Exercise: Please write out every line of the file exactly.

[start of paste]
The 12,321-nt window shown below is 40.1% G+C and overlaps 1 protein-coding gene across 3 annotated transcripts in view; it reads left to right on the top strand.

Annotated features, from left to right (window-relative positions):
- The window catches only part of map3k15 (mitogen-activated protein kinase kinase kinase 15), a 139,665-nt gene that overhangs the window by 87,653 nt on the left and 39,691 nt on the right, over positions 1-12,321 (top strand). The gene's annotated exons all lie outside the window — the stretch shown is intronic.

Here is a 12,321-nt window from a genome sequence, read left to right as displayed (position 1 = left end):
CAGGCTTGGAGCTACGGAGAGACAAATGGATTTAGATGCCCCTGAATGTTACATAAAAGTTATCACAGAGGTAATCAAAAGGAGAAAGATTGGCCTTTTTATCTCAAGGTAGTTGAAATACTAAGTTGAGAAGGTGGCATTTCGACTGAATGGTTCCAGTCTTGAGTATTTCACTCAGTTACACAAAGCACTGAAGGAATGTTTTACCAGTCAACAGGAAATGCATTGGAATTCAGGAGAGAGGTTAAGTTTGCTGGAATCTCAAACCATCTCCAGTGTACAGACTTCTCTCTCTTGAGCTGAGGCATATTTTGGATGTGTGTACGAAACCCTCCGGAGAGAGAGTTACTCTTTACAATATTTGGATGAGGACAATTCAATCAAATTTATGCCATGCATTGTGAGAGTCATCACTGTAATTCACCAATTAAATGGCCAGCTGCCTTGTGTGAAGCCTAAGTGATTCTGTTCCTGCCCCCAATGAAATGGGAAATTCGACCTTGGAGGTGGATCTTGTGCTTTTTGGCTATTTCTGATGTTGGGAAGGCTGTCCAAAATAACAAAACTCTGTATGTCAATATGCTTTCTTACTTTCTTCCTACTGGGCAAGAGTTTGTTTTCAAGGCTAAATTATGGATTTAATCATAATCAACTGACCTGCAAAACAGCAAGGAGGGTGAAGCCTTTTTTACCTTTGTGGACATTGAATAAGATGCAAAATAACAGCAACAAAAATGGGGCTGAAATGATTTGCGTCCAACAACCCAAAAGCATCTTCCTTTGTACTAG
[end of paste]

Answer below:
The 12,321-nt window shown below is 40.1% G+C and overlaps 1 protein-coding gene across 3 annotated transcripts in view; it reads left to right on the top strand.

Annotated features, from left to right (window-relative positions):
- The window catches only part of map3k15 (mitogen-activated protein kinase kinase kinase 15), a 139,665-nt gene that overhangs the window by 87,653 nt on the left and 39,691 nt on the right, over positions 1-12,321 (top strand). The gene's annotated exons all lie outside the window — the stretch shown is intronic.

Here is a 12,321-nt window from a genome sequence, read left to right as displayed (position 1 = left end):
CAGGCTTGGAGCTACGGAGAGACAAATGGATTTAGATGCCCCTGAATGTTACATAAAAGTTATCACAGAGGTAATCAAAAGGAGAAAGATTGGCCTTTTTATCTCAAGGTAGTTGAAATACTAAGTTGAGAAGGTGGCATTTCGACTGAATGGTTCCAGTCTTGAGTATTTCACTCAGTTACACAAAGCACTGAAGGAATGTTTTACCAGTCAACAGGAAATGCATTGGAATTCAGGAGAGAGGTTAAGTTTGCTGGAATCTCAAACCATCTCCAGTGTACAGACTTCTCTCTCTTGAGCTGAGGCATATTTTGGATGTGTGTACGAAACCCTCCGGAGAGAGAGTTACTCTTTACAATATTTGGATGAGGACAATTCAATCAAATTTATGCCATGCATTGTGAGAGTCATCACTGTAATTCACCAATTAAATGGCCAGCTGCCTTGTGTGAAGCCTAAGTGATTCTGTTCCTGCCCCCAATGAAATGGGAAATTCGACCTTGGAGGTGGATCTTGTGCTTTTTGGCTATTTCTGATGTTGGGAAGGCTGTCCAAAATAACAAAACTCTGTATGTCAATATGCTTTCTTACTTTCTTCCTACTGGGCAAGAGTTTGTTTTCAAGGCTAAATTATGGATTTAATCATAATCAACTGACCTGCAAAACAGCAAGGAGGGTGAAGCCTTTTTTACCTTTGTGGACATTGAATAAGATGCAAAATAACAGCAACAAAAATGGGGCTGAAATGATTTGCGTCCAACAACCCAAAAGCATCTTCCTTTGTACTAG